All Ages for the Lord's Testimony, by Witness Lee


Whenever a matter pertaining to the service is put in your hand, do not organize anything. Instead, exercise your spirit to pray and to minister life to others. The best shepherding takes place in the context of the church service. The reason for this is that all the leaders of the service groups spontaneously are shepherds. However, in practice, many of the leaders have functioned as organizers, not as shepherds. It is easy to organize, but to shepherd requires considerable exercise of spirit, patience, and love. It also demands that we minister life to others, even to those who are not so open. Do not neglect the ones you regard as useless. It is your responsibility to care for them, to make them living, and to help them to grow in life. In other words, you need to make them useful. This does not come by organizing; it comes by praying, shepherding, nourishing, and ministering life to them with patience. Do not concentrate on the ones you think are the best. Instead, pay attention to the ones who seem to be useless ones, even the worldly ones. The right way is to care for a certain worldly one, ministering life to him, until a transformation has taken place in him. This is not the way of organizing; it is the way of shepherding by praying and ministering life.

Some elders and co-workers still have the concept and attitude that they cannot do anything with those who do not seem to be promising. Sometimes I have asked the elders in certain places why they have not produced any useful ones. The reason for the lack is that they have not trained anyone. Forty years ago, in my home town of Chefoo we trained the brothers and sisters. We were like carpenters making furniture. If we could not obtain the best wood, we used whatever wood was available. And if there was no wood, we used cardboard. Likewise, if we do not have the most qualified people, we should train the people we have. If a carpenter knows his trade, he will be able to make tables out of almost any material. We need to be like this in the Lord’s recovery.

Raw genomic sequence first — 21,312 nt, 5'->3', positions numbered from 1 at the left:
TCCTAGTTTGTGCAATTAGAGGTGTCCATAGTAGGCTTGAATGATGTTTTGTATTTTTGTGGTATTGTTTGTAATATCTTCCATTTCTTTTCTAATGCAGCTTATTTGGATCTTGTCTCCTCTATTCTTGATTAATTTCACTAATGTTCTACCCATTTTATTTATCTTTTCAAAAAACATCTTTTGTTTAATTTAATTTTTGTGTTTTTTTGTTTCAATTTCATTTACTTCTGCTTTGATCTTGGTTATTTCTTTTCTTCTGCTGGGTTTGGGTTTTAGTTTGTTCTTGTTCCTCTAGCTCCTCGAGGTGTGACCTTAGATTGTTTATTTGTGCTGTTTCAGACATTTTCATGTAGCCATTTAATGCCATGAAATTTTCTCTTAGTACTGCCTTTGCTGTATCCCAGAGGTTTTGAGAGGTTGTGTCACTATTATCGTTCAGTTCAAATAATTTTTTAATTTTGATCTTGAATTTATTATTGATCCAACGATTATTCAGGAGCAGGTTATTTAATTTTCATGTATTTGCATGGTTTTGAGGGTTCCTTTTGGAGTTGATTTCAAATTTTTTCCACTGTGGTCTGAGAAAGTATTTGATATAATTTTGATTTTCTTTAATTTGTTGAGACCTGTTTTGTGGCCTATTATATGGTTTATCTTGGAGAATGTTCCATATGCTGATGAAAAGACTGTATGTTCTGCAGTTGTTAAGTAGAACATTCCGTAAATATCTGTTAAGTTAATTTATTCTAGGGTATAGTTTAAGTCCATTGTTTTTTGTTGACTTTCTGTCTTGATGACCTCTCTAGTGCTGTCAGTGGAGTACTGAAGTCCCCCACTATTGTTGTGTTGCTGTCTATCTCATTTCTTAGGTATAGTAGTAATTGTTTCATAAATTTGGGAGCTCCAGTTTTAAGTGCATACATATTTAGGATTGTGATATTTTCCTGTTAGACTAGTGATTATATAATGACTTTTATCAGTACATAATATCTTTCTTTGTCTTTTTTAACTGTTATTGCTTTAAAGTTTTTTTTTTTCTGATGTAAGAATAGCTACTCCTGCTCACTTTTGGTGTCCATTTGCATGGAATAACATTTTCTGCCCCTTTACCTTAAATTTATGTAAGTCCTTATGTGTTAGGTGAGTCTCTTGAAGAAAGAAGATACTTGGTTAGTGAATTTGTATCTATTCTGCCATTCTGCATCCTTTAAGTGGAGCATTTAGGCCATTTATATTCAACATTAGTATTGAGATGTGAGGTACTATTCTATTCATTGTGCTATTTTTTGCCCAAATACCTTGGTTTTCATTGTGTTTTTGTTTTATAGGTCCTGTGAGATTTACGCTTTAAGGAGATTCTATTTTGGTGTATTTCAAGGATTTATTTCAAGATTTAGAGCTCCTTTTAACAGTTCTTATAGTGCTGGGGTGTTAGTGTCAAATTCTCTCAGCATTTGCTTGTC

We have seen that the Levites between the ages of thirty and fifty were the ones who bore the testimony. They were qualified both in age and in training. To bear the testimony is to have the actual church life. Neither the fighting on the frontier nor the taking care of the young ones is the direct service of the testimony, the direct church life. However, in order to keep the church life, we need both the fighting and the caring for the little ones. Those fighting on the frontier keep the enemy away, and the little ones, forming a wall around the tabernacle, maintain the testimony. But those typified by the Levites between the ages of thirty and fifty carry on the direct church life. With them are a number of learners. A great many people are needed for the Lord’s testimony, all of whom are for the tabernacle either directly or indirectly. Presently we are seriously lacking those who know how to care for the tabernacle in a fine way in order to carry the Lord’s testimony. In the Lord’s recovery we need a group of experienced ones who have been trained to bear the testimony.

We are not here as part of Christianity; neither are we here to be another denomination or independent group. We are the Lord’s recovery. For this, we must be serious with the Lord and go on with Him according to our age. Then a strong testimony will be built up. There will be a clear testimony to the Christians, to the unbelievers, and to the principalities and powers in the air. We shall be able to testify to all that the Lord has fulfilled His prophecy in Matthew 16:18 concerning the building of the church. The clear picture of the type in the Old Testament helps us to see what we need today.

(All Ages for the Lord's Testimony, Chapter 1, by Witness Lee)